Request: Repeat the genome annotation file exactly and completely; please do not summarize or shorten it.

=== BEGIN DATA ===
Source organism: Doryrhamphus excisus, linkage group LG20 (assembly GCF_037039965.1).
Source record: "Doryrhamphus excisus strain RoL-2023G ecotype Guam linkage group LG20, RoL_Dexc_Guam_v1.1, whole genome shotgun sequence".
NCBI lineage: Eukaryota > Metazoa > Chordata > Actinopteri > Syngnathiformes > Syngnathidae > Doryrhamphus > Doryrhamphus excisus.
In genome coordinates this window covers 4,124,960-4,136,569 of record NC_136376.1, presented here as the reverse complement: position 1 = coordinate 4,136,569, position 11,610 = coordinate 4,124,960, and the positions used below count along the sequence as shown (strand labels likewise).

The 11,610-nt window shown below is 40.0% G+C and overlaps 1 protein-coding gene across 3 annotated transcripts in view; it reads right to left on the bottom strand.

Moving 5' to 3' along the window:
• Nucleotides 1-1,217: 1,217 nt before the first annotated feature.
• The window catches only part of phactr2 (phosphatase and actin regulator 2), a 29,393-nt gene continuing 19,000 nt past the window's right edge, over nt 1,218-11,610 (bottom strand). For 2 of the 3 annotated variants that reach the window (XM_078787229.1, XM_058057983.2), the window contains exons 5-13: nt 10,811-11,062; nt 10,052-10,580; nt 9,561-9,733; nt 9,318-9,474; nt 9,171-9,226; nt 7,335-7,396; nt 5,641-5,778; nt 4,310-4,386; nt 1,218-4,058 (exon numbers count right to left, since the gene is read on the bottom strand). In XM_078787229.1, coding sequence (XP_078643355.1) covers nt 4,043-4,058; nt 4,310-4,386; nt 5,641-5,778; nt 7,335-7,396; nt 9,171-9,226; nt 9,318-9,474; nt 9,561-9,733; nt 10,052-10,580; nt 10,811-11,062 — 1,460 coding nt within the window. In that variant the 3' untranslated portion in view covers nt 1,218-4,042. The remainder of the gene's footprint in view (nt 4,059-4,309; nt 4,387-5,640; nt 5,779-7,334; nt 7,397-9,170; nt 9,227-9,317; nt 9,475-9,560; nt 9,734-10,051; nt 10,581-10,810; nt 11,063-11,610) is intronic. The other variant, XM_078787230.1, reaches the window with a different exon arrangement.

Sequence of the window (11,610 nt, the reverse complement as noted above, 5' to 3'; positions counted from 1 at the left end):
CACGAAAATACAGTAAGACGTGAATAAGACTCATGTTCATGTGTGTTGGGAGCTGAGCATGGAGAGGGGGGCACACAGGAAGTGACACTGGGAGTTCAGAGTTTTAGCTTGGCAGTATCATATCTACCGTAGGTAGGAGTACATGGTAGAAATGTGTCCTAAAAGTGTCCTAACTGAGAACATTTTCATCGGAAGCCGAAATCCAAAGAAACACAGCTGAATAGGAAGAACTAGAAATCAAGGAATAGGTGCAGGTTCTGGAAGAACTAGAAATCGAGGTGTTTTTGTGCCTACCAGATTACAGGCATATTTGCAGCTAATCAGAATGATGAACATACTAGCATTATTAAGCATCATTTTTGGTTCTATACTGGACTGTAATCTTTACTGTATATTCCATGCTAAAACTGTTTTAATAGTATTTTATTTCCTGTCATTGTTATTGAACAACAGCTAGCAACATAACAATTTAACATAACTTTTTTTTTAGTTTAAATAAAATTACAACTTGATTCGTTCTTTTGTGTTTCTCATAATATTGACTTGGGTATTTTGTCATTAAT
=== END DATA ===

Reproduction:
Source organism: Doryrhamphus excisus, linkage group LG20 (assembly GCF_037039965.1).
Source record: "Doryrhamphus excisus strain RoL-2023G ecotype Guam linkage group LG20, RoL_Dexc_Guam_v1.1, whole genome shotgun sequence".
NCBI lineage: Eukaryota > Metazoa > Chordata > Actinopteri > Syngnathiformes > Syngnathidae > Doryrhamphus > Doryrhamphus excisus.
In genome coordinates this window covers 4,124,960-4,136,569 of record NC_136376.1, presented here as the reverse complement: position 1 = coordinate 4,136,569, position 11,610 = coordinate 4,124,960, and the positions used below count along the sequence as shown (strand labels likewise).

The 11,610-nt window shown below is 40.0% G+C and overlaps 1 protein-coding gene across 3 annotated transcripts in view; it reads right to left on the bottom strand.

Moving 5' to 3' along the window:
• Nucleotides 1-1,217: 1,217 nt before the first annotated feature.
• The window catches only part of phactr2 (phosphatase and actin regulator 2), a 29,393-nt gene continuing 19,000 nt past the window's right edge, over nt 1,218-11,610 (bottom strand). For 2 of the 3 annotated variants that reach the window (XM_078787229.1, XM_058057983.2), the window contains exons 5-13: nt 10,811-11,062; nt 10,052-10,580; nt 9,561-9,733; nt 9,318-9,474; nt 9,171-9,226; nt 7,335-7,396; nt 5,641-5,778; nt 4,310-4,386; nt 1,218-4,058 (exon numbers count right to left, since the gene is read on the bottom strand). In XM_078787229.1, coding sequence (XP_078643355.1) covers nt 4,043-4,058; nt 4,310-4,386; nt 5,641-5,778; nt 7,335-7,396; nt 9,171-9,226; nt 9,318-9,474; nt 9,561-9,733; nt 10,052-10,580; nt 10,811-11,062 — 1,460 coding nt within the window. In that variant the 3' untranslated portion in view covers nt 1,218-4,042. The remainder of the gene's footprint in view (nt 4,059-4,309; nt 4,387-5,640; nt 5,779-7,334; nt 7,397-9,170; nt 9,227-9,317; nt 9,475-9,560; nt 9,734-10,051; nt 10,581-10,810; nt 11,063-11,610) is intronic. The other variant, XM_078787230.1, reaches the window with a different exon arrangement.

Sequence of the window (11,610 nt, the reverse complement as noted above, 5' to 3'; positions counted from 1 at the left end):
CACGAAAATACAGTAAGACGTGAATAAGACTCATGTTCATGTGTGTTGGGAGCTGAGCATGGAGAGGGGGGCACACAGGAAGTGACACTGGGAGTTCAGAGTTTTAGCTTGGCAGTATCATATCTACCGTAGGTAGGAGTACATGGTAGAAATGTGTCCTAAAAGTGTCCTAACTGAGAACATTTTCATCGGAAGCCGAAATCCAAAGAAACACAGCTGAATAGGAAGAACTAGAAATCAAGGAATAGGTGCAGGTTCTGGAAGAACTAGAAATCGAGGTGTTTTTGTGCCTACCAGATTACAGGCATATTTGCAGCTAATCAGAATGATGAACATACTAGCATTATTAAGCATCATTTTTGGTTCTATACTGGACTGTAATCTTTACTGTATATTCCATGCTAAAACTGTTTTAATAGTATTTTATTTCCTGTCATTGTTATTGAACAACAGCTAGCAACATAACAATTTAACATAACTTTTTTTTTAGTTTAAATAAAATTACAACTTGATTCGTTCTTTTGTGTTTCTCATAATATTGACTTGGGTATTTTGTCATTAAT